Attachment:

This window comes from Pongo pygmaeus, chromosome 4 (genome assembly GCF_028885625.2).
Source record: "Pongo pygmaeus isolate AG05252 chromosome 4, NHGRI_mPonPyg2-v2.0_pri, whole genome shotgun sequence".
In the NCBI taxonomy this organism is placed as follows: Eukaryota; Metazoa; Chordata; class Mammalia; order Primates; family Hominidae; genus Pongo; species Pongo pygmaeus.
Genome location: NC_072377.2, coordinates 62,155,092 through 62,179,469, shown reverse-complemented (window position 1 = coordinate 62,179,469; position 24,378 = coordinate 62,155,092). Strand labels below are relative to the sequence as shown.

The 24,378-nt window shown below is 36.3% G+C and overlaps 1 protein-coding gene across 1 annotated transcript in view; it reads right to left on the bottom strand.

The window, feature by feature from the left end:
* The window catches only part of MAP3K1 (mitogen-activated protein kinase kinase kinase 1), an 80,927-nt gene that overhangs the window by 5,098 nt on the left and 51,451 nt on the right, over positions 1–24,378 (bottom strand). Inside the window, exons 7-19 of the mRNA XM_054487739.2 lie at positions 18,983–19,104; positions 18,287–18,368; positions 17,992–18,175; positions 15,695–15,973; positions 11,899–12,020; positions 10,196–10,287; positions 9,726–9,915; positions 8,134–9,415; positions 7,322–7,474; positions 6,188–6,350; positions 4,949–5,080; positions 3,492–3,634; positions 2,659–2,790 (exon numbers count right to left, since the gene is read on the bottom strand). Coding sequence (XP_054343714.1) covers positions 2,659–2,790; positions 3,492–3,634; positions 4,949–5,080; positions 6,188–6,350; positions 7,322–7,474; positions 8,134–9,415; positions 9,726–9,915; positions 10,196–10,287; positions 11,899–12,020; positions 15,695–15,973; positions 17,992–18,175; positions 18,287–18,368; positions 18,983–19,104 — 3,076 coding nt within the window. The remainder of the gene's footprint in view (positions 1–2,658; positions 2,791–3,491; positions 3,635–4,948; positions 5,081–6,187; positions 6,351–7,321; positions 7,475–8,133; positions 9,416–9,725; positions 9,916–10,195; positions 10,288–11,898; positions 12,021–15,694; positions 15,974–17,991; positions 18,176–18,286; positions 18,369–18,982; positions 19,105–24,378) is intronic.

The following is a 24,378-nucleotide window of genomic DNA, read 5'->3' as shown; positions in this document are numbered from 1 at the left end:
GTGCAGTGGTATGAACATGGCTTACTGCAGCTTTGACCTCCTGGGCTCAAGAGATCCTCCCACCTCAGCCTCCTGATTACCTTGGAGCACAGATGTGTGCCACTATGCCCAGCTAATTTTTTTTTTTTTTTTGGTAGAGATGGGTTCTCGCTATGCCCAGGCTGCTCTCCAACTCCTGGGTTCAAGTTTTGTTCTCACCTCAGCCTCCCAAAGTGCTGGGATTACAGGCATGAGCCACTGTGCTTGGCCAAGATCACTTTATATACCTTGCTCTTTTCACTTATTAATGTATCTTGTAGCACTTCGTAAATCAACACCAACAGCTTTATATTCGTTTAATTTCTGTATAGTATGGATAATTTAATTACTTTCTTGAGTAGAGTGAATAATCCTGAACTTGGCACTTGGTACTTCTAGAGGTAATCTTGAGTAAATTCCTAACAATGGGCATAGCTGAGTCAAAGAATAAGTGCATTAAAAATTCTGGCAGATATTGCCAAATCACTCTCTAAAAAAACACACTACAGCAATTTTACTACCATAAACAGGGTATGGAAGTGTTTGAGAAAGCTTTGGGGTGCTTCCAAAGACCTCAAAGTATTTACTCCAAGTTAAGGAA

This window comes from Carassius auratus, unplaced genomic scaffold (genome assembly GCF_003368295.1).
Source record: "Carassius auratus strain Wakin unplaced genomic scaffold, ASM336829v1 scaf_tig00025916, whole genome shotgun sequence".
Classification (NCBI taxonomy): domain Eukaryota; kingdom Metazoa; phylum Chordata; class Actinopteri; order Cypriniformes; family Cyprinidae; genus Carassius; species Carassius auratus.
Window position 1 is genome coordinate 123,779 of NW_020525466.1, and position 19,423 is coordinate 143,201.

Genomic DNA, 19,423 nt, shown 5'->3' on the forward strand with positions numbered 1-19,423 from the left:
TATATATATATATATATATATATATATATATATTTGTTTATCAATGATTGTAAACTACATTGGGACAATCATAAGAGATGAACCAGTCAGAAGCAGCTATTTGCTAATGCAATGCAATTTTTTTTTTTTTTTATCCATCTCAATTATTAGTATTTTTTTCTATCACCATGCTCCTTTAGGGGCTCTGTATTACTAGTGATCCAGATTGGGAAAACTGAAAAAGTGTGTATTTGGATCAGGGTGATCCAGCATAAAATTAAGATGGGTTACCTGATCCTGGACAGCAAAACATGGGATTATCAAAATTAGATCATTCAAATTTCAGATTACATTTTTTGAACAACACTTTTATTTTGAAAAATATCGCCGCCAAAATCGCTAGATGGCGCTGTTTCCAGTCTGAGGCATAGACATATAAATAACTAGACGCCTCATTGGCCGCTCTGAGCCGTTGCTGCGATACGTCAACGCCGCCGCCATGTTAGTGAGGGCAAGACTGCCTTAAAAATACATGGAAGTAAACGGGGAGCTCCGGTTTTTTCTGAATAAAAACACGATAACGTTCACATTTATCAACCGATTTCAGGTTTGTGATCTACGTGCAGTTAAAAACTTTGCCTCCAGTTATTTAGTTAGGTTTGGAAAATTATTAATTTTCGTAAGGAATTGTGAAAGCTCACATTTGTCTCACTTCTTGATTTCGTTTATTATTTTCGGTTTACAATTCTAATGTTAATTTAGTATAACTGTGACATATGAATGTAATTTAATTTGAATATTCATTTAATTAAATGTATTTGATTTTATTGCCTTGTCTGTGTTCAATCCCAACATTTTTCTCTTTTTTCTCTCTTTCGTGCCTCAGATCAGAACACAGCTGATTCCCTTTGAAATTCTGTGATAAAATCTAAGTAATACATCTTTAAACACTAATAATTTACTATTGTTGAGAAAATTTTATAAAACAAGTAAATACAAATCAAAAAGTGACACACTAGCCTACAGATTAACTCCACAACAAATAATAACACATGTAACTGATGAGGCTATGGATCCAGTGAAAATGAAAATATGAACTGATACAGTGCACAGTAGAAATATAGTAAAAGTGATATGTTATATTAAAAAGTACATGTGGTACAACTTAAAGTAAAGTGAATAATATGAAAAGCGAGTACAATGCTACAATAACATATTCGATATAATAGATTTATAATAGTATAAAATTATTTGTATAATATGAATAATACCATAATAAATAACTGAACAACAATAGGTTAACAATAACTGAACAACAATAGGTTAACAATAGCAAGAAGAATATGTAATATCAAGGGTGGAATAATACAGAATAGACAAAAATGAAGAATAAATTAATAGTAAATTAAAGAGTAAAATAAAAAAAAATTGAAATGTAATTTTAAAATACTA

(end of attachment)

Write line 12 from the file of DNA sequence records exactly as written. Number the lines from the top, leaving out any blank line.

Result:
Classification (NCBI taxonomy): domain Eukaryota; kingdom Metazoa; phylum Chordata; class Actinopteri; order Cypriniformes; family Cyprinidae; genus Carassius; species Carassius auratus.